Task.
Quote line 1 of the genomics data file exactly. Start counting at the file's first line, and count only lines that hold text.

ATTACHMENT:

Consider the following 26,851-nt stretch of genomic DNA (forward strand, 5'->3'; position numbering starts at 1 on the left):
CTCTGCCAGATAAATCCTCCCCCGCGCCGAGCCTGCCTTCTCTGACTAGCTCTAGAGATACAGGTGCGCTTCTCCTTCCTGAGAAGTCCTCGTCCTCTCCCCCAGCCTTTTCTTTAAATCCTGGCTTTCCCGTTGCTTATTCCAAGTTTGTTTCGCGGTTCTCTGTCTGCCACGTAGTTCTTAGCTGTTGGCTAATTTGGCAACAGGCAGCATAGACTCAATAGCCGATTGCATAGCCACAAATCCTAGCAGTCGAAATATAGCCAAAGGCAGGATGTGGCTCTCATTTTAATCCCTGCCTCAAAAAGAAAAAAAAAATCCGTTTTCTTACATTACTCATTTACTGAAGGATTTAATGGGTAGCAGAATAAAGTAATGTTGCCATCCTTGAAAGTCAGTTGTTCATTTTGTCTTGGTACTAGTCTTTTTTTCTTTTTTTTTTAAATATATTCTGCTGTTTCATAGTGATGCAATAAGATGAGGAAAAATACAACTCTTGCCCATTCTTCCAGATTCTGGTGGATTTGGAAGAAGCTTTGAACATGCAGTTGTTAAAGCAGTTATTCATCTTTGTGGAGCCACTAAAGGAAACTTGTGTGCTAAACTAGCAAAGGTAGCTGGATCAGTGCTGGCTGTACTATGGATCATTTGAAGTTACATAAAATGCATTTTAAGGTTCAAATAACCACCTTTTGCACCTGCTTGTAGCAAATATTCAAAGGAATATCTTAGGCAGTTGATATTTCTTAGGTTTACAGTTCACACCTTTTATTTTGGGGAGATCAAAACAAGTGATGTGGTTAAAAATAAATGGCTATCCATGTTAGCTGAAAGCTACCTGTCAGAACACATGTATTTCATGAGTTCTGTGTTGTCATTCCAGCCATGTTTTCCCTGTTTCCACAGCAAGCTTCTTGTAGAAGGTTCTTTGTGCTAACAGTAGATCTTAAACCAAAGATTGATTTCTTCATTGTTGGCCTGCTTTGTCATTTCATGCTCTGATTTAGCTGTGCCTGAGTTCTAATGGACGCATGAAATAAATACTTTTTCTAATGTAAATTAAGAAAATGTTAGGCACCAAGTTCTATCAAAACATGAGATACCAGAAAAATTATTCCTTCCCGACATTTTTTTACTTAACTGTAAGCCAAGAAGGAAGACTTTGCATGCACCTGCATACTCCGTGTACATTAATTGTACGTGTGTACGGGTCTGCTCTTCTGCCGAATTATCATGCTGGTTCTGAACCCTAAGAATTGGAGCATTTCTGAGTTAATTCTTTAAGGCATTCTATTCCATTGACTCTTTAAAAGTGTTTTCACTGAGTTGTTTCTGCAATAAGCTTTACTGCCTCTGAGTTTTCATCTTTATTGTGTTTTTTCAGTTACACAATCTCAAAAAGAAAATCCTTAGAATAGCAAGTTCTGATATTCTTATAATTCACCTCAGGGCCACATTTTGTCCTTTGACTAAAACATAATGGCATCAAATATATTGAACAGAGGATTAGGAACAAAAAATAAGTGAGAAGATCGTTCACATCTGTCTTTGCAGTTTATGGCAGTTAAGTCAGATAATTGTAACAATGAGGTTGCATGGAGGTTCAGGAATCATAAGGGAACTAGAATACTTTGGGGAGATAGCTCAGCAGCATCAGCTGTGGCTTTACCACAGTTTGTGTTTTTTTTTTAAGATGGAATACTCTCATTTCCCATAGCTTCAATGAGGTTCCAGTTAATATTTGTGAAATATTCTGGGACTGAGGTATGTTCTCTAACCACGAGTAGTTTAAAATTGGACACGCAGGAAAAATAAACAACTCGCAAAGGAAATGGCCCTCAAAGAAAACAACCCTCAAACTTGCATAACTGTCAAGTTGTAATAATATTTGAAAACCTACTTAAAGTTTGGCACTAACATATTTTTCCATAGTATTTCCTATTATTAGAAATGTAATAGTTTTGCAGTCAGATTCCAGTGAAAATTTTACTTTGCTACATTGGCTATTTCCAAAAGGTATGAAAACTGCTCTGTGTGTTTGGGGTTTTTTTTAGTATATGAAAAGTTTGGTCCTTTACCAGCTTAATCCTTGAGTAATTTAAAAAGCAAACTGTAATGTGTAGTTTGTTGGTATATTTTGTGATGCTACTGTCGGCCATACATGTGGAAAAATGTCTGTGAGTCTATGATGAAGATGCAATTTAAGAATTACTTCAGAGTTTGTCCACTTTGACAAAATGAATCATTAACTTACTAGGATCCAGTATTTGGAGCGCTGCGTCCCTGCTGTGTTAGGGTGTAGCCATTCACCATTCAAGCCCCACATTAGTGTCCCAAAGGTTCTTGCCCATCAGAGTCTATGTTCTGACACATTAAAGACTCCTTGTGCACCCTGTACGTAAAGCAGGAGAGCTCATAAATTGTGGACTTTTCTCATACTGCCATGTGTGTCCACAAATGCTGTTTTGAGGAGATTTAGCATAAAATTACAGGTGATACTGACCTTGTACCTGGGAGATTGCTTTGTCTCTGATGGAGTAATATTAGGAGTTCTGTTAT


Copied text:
Consider the following 26,851-nt stretch of genomic DNA (forward strand, 5'->3'; position numbering starts at 1 on the left):